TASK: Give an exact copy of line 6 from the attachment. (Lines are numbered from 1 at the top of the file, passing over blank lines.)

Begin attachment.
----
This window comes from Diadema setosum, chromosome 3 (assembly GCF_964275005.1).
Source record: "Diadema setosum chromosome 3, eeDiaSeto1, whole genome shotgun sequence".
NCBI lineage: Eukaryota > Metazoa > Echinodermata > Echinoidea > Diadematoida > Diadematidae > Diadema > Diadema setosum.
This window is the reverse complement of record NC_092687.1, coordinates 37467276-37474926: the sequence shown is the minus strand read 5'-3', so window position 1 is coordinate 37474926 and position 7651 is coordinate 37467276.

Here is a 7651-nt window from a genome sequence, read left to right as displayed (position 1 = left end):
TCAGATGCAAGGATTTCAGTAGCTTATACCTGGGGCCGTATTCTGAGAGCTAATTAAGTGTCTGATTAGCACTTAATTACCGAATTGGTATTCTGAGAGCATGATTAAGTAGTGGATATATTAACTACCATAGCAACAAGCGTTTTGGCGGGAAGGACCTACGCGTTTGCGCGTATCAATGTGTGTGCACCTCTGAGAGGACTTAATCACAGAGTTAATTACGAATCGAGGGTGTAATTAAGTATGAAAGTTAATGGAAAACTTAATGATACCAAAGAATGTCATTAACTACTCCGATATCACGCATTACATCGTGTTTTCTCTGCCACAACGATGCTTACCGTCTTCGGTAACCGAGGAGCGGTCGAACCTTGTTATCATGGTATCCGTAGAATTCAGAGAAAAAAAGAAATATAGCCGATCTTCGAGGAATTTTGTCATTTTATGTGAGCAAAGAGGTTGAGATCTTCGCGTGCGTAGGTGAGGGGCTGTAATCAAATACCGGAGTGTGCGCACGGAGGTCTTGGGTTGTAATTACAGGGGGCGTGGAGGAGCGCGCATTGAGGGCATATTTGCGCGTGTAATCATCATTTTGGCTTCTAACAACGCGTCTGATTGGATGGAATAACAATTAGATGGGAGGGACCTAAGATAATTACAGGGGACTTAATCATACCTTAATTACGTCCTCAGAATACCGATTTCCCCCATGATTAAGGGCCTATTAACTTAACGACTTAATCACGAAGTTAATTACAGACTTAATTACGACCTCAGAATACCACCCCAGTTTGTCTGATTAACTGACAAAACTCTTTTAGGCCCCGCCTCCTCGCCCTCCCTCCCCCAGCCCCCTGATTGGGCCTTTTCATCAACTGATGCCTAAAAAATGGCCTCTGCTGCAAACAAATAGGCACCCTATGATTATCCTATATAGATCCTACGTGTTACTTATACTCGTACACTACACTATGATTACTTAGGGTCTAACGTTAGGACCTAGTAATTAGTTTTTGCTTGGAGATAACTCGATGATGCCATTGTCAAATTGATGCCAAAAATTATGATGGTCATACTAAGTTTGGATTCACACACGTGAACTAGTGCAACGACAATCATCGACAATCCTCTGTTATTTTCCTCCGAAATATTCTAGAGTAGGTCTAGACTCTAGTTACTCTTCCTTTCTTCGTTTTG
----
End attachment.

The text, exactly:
TCAGATGCAAGGATTTCAGTAGCTTATACCTGGGGCCGTATTCTGAGAGCTAATTAAGTGTCTGATTAGCACTTAATTACCGAATTGGTATTCTGAGAGCATGATTAAGTAGTGGATATATTAACTACCATAGCAACAAGCGTTTTGGCGGGAAGGACCTACGCGTTTGCGCGTATCAATGTGTGTGCACCTCTGAGAGGACTTAATCACAGAGTTAATTACGAATCGAGGGTGTAATTAAGTATGAAAGTTAATGGAAAACTTAATGATACCAAAGAATGTCATTAACTACTCCGATATCACGCATTACATCGTGTTTTCTCTGCCACAACGATGCTTACCGTCTTCGGTAACCGAGGAGCGGTCGAACCTTGTTATCATGGTATCCGTAGAATTCAGAGAAAAAAAGAAATATAGCCGATCTTCGAGGAATTTTGTCATTTTATGTGAGCAAAGAGGTTGAGATCTTCGCGTGCGTAGGTGAGGGGCTGTAATCAAATACCGGAGTGTGCGCACGGAGGTCTTGGGTTGTAATTACAGGGGGCGTGGAGGAGCGCGCATTGAGGGCATATTTGCGCGTGTAATCATCATTTTGGCTTCTAACAACGCGTCTGATTGGATGGAATAACAATTAGATGGGAGGGACCTAAGATAATTACAGGGGACTTAATCATACCTTAATTACGTCCTCAGAATACCGATTTCCCCCATGATTAAGGGCCTATTAACTTAACGACTTAATCACGAAGTTAATTACAGACTTAATTACGACCTCAGAATACCACCCCAGTTTGTCTGATTAACTGACAAAACTCTTTTAGGCCCCGCCTCCTCGCCCTCCCTCCCCCAGCCCCCTGATTGGGCCTTTTCATCAACTGATGCCTAAAAAATGGCCTCTGCTGCAAACAAATAGGCACCCTATGATTATCCTATATAGATCCTACGTGTTACTTATACTCGTACACTACACTATGATTACTTAGGGTCTAACGTTAGGACCTAGTAATTAGTTTTTGCTTGGAGATAACTCGATGATGCCATTGTCAAATTGATGCCAAAAATTATGATGGTCATACTAAGTTTGGATTCACACACGTGAACTAGTGCAACGACAATCATCGACAATCCTCTGTTATTTTCCTCCGAAATATTCTAGAGTAGGTCTAGACTCTAGTTACTCTTCCTTTCTTCGTTTTG